Back home, I’d usually start my hour-long, Florida Turnpike commute by tuning into National Public Radio. Chances were, Sylvia Poggioli or Jacob Goldstein was reporting on the European debt crisis, and what a freeloader Greece is to the Eurozone.
“The country is up to its unibrows in debt and the unemployment rate is nearing the 90 percent mark,” Sylvia would say in her awesome Italian accent (I especially liked it when she said her own name during each story’s sign-off. It sounded like a song: “Syl-via Po-jo-li, NPR News.”). But then the program would segue into another NPR Pledge Drive, and I’d quickly switch over to satellite radio.
Greece is my father-in-law’s country of birth, so all this talk about the rest of Europe hating on the Hellenic Republic made me sad – a sentiment slightly tempered following Him and I’s own excursion within the country.
If Greece is in the throes of economic hardship, no one bothered to inform Thessaloniki, the country’s second-largest city and the administrative center of the north. Instead of working, every resident between the ages of 18 and 40 is shopping. They’re dripping in brand-new designer duds with additional purchases dangling from their arms. Cafes are packed from early in the morning until, well, early the next morning. During the daylight hours, each customer is armed with a cigarette and a €8 coffee. At night, it’s a cigarette and a €16 cocktail. If Greece is in debt, my guess is the missing money funded nicotine, caffeine, booze and couture.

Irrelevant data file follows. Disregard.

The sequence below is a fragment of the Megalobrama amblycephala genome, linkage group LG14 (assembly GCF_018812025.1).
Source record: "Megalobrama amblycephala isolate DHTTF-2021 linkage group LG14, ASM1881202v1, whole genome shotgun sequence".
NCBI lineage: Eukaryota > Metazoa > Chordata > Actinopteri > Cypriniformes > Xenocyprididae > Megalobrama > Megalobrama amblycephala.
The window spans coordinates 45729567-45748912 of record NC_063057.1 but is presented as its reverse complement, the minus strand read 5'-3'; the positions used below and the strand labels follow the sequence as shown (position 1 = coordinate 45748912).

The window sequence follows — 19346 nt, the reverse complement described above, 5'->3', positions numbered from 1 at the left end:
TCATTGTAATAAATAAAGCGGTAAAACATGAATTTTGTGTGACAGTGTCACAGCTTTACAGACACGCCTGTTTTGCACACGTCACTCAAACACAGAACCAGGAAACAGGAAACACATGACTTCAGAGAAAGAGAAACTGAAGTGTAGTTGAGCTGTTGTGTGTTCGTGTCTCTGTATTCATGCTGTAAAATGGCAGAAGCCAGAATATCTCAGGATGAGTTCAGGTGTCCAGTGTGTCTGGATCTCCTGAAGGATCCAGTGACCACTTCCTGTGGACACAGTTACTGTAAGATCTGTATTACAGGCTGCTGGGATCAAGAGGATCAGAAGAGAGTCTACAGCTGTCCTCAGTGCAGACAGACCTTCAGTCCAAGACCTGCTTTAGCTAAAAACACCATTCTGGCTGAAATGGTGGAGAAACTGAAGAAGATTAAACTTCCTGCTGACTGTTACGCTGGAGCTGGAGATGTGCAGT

Both Him and I had traveled to Greece before, but we happily added the country to our World Trip itinerary to visit cosmopolitan Thessaloniki, Bobby’s hometown. He and his brother, Harry, co-own their late parents’ waterfront condo, and they had recently remodeled the unit. So we readily accepted Him’s parents’ generous offer of allowing us to regroup at this stylish abode and, as an added bonus, they would join us in a few days’ time.
Thessaloniki is located almost due north of Athens, and most visitors must fly to the capital first before catching a connecting flight to Macedonia International Airport. Our flight from Tel Aviv, Israel, was no different, although we nearly missed our connection due to a mob of passengers masquerading as a customs line. From Macedonia International Airport, we took a public bus (€.80) into town where Yannis, a young family friend, showed us to Bobby and Harry’s childhood home, a seventh-floor condo on Nikis Street. With all new appliances and furniture, marble floors and a balcony overlooking the Thermaic Gulf, the condo would have impressed any guest. After nearly six months of dorm rooms and shared shower stalls, it was sheer paradise to Him and I.